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My client has an old SharePoint 2010 farm that we plan to shut down soon. Users have created Access applications that are connected to SharePoint lists. Some of these are very old and not stored on any SharePoint server. I've sent multiple emails to the users asking them to request data migration, but no one has responded, yet I see in the Audit logs that these lists are still being used. I suspect they are not even aware that the Access app they are using stores data in the SharePoint lists.

I have two questions about this:

  1. When I lock this farm, what is going to happen to the Access applications? I found some articles on the Web that warned about Access data being corrupted. Has anyone done this before? Any idea of the risk?

  2. Is there anything that I can run to find the Access applications in use? I have already run PowerShell against the SharePoint farm, and the Access apps in question are absolutely not stored in the farm or on the servers themselves. There are many shared network drives in use so I suspect the Access apps are there.

I can reach out to someone on Networking if necessary and ask if they can run something against other servers/shares to find the databases. Does anyone have recommendations about this?

Thanks in advance!

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Well, I have never done that but I really doubt that the Access file will be corrupted. You can read out what you can expect in this link: https://docs.microsoft.com/en-us/office/troubleshoot/access/retrieve-sharepoint-list-in-access.

  1. Typically, Access or Excel, or any other application that retrieves data from SharePoint List will become unusable but the file will not be corrupted. Once you put the server back on, they will be able to work it out again. If you set the SharePoint server database as read-only (which is a tedious job), they can see the data but not create or modify it.

  2. There's nothing you can do. You can try track each and every network traffic on SharePoint's Web Front End server (again, it's too tedious), which machine IP calling which service on exactly what SharePoint List. But there will be a lot of noise too since the query will also be made by the SharePoint server itself for other purposes (i.e., Search Indexing or any other thing).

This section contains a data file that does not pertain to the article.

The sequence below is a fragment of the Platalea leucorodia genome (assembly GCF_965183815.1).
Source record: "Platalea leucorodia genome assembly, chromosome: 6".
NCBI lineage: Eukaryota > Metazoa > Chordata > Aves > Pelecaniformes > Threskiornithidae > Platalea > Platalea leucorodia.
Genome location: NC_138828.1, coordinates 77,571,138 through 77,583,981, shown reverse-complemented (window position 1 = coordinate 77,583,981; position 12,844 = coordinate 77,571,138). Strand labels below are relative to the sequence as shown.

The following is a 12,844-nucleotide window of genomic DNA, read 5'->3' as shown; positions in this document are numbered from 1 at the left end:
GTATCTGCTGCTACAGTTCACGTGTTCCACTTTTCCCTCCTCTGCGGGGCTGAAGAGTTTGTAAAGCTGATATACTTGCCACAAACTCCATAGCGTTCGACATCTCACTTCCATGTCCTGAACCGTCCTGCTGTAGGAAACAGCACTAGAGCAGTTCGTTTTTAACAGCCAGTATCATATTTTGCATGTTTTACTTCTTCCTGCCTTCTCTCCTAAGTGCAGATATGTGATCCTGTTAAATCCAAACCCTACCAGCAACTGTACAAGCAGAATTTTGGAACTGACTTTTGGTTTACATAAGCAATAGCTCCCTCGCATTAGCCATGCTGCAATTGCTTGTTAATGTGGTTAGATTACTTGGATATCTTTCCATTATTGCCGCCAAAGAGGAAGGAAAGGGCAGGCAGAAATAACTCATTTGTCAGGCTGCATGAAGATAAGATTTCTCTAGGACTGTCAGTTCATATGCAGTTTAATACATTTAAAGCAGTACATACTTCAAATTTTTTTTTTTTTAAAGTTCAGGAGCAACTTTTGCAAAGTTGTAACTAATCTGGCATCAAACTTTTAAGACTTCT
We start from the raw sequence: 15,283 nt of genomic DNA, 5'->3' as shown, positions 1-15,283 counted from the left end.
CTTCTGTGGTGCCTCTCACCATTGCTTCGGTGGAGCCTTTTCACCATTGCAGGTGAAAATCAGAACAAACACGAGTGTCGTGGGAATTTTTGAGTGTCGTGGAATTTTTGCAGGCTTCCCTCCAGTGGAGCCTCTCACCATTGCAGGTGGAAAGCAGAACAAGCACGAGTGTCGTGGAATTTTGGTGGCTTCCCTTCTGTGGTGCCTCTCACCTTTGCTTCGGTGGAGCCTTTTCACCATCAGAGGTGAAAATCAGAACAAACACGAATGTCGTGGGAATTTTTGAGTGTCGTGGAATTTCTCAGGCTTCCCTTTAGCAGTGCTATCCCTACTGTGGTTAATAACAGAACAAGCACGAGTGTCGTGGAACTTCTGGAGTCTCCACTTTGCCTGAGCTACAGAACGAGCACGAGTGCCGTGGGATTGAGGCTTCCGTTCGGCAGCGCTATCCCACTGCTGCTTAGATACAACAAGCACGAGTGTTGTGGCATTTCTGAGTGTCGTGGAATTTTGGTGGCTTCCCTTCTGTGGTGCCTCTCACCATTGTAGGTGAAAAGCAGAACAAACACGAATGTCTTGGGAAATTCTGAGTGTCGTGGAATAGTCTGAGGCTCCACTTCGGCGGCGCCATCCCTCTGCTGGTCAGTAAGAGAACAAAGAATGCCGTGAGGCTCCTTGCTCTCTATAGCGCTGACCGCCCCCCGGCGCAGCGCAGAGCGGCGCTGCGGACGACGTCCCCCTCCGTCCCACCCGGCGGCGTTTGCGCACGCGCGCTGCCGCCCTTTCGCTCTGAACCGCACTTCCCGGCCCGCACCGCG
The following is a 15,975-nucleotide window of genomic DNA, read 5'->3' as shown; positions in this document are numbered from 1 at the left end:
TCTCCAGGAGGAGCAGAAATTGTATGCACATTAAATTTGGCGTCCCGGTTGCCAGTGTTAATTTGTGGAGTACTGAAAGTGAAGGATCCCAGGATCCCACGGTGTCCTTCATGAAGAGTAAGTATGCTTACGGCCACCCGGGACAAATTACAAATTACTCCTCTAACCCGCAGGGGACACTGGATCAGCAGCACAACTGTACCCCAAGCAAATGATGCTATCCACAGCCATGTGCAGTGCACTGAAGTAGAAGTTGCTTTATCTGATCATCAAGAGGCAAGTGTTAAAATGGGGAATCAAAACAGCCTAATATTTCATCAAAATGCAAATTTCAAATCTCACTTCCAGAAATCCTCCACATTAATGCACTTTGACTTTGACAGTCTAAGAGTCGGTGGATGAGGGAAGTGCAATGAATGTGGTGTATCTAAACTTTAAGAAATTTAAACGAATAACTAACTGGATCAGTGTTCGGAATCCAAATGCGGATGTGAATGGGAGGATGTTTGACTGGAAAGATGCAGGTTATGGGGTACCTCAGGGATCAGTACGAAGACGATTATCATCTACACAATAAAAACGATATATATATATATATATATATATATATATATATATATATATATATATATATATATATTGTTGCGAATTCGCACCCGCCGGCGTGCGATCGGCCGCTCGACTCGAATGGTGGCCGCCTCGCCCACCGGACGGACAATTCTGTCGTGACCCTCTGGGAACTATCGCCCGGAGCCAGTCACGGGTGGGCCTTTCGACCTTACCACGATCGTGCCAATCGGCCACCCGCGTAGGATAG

When things like this happen, I usually do take off my SharePoint from the network but keeping it alive within the internal network for maybe another 3-6 months. If someone is complaining, then take action on that specific part and migrate.

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  • #2 above gave me an idea -- I remove permissions from everything on that SharePoint farm except the list where I see the activity, which is clearly coming from an access database. I can do this with PowerShell, iterating through everything in that Farm. (Everything has been migrated anyway.) Then I observe network traffic on the WFE. That may tell me where the database is. – KCRyan Jan 30 at 19:37
  • Why are you persistent to find out where the database is? If you want to extract the content of SharePoint List, you can extract it out to Excel right away which then you can process it further (i.e. import to Access). – Radityo Ardi Feb 1 at 5:10
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    The entire database is not in SharePoint. They used SharePoint for a few lists but not the entire database. However I did track down the person who created it, and he has agreed to back up his own database. – KCRyan Feb 9 at 16:24

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